DeSalvo 'disappointed' in portrayal of EHRs as unsafe

National Coordinator for Health IT Karen DeSalvo, displeased with the Boston Globe's recent article portraying electronic health records as error-prone and lacking safety oversight, responded by pointing out what she called flaws in the newspaper's reporting.

In an editorial published July 27 in the Globe, DeSalvo relayed that she was "disappointed" that the article provided no examples of the many success stories about EHRs and patient safety and that their omission from the article "incompletely portrays the important role of electronic health records in improving patient safety and outcomes."

The Globe, in a July 20 article pointed out patient safety concerns related to EHRs, chastised the government for not requiring reporting of adverse EHR-related safety events as recommended by the Institute of Medicine, and accused vendors of using political clout with Democrats to avoid any mandatory reporting.

DeSalvo reiterated that EHRs can help identify and prevent potential medical errors and that ONC, along with the U.S. Food and Drug Administration and Federal Communications Commission, have proposed a health IT safety center which would assist with voluntary reporting. "Many patient advocates, medical professionals, and other stakeholders have expressed support for this approach," she said.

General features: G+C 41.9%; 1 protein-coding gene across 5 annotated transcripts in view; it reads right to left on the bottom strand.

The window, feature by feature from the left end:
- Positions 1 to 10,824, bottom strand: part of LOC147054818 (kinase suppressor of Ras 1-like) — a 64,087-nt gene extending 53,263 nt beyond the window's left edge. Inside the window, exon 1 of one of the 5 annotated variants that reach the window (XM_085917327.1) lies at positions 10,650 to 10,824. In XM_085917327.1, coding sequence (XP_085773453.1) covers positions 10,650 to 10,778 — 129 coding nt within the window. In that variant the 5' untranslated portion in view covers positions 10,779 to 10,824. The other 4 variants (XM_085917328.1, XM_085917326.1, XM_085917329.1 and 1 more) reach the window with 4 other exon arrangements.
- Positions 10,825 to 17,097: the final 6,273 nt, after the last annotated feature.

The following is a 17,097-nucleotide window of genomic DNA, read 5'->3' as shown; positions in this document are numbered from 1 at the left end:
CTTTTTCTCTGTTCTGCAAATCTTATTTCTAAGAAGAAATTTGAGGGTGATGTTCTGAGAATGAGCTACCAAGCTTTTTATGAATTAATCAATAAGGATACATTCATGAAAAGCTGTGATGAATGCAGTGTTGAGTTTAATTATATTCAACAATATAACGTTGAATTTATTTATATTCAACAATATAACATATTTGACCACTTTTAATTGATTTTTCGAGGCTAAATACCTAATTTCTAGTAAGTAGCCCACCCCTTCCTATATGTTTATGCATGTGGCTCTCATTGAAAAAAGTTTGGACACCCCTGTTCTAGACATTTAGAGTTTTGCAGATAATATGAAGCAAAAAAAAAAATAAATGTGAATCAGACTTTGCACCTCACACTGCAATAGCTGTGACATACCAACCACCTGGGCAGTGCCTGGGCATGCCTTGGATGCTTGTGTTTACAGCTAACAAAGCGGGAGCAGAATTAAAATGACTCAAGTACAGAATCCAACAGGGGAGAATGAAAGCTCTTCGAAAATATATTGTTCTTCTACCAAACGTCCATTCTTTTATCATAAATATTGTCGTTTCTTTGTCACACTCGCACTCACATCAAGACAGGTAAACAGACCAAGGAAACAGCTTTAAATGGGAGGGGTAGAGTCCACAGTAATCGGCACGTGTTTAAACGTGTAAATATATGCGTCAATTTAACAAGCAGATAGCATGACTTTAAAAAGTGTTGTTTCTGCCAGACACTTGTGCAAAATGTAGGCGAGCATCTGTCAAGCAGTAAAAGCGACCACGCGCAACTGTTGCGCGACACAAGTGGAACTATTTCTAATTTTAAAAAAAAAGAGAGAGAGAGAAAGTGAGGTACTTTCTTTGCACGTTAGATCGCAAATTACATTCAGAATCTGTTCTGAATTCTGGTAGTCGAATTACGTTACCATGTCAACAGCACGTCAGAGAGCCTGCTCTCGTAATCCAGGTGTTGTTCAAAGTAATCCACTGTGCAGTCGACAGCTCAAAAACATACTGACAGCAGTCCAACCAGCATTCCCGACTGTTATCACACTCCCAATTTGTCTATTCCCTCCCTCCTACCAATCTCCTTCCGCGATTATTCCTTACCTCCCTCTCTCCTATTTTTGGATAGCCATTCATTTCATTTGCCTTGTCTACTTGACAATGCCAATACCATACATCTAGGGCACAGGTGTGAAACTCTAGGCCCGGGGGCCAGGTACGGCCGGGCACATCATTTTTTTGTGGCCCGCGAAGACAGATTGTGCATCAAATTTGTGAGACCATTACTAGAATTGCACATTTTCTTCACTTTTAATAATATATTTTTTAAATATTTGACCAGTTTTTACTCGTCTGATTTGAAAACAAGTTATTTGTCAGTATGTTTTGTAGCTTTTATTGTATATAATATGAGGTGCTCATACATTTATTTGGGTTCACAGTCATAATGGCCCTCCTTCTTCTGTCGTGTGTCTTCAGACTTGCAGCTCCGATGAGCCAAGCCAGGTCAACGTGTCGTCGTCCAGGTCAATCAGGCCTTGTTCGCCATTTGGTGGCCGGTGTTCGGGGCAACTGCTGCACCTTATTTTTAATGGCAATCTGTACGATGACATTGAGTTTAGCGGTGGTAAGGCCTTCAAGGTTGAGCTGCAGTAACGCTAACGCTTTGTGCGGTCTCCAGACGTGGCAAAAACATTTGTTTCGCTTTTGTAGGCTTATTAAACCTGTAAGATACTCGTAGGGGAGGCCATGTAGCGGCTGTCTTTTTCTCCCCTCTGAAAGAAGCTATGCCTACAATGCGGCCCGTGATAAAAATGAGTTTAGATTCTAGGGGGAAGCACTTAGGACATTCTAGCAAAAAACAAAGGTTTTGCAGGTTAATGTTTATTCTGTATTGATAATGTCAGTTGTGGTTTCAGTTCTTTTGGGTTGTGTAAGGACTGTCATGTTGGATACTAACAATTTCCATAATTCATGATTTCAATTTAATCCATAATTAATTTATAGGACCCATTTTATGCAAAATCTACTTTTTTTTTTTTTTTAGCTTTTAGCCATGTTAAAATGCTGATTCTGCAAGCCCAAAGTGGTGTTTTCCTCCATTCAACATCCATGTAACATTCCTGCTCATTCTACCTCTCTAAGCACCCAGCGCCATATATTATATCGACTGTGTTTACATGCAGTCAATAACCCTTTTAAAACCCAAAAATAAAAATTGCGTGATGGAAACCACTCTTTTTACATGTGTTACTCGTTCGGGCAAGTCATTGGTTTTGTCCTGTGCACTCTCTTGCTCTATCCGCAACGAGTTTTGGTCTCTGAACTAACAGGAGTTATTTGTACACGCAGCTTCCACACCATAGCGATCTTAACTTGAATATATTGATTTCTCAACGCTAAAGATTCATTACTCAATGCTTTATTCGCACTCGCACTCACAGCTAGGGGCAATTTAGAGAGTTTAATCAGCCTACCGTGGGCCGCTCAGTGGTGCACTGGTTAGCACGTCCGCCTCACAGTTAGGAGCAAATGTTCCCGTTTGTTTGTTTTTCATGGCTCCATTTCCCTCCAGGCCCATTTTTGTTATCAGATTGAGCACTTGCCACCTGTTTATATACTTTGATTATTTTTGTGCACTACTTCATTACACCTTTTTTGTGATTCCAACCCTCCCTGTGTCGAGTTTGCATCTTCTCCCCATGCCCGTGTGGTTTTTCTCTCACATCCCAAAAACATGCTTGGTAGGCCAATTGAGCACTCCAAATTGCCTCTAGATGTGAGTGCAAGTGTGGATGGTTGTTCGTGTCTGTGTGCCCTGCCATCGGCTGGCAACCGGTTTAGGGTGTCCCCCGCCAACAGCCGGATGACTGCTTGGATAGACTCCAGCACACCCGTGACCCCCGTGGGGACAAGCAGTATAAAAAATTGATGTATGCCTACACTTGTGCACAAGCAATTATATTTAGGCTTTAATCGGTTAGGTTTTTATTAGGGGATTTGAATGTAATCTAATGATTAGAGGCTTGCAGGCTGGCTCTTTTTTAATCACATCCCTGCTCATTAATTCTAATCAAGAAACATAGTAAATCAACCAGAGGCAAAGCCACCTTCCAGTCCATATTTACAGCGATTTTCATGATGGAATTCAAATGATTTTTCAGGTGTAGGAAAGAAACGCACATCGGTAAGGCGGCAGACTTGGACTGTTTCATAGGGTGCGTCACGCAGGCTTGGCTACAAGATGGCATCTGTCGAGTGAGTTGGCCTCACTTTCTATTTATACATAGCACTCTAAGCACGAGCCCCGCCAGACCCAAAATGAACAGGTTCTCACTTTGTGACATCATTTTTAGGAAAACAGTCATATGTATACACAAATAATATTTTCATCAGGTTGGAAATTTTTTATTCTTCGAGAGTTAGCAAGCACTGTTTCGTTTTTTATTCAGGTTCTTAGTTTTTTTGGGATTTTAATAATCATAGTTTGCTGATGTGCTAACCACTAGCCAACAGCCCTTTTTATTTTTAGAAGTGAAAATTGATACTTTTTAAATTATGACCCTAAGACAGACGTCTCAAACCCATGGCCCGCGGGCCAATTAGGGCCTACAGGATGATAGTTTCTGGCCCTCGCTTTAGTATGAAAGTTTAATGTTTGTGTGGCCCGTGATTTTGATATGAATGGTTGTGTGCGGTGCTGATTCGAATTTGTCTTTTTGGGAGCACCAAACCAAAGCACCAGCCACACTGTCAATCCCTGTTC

The original article has generated more than 50 comments on the Globe's website, with some agreeing with the patient safety concerns raised in the article and the design and other flaws inherent in EHRs. Others pointed out the mistakes in the article, such as the failure to acknowledge that human error is often the cause of patient harm--not the EHRs themselves, that the primary example of harm described in the article actually also involved a paper record, and that it was former President George W. Bush who first encouraged the adoption of the systems.

The safety benefits and risks of EHRs have been well known for years, and are the results of many factors, including design flaws, misuse and lack of accountability.    

To learn more:
- read the editorial

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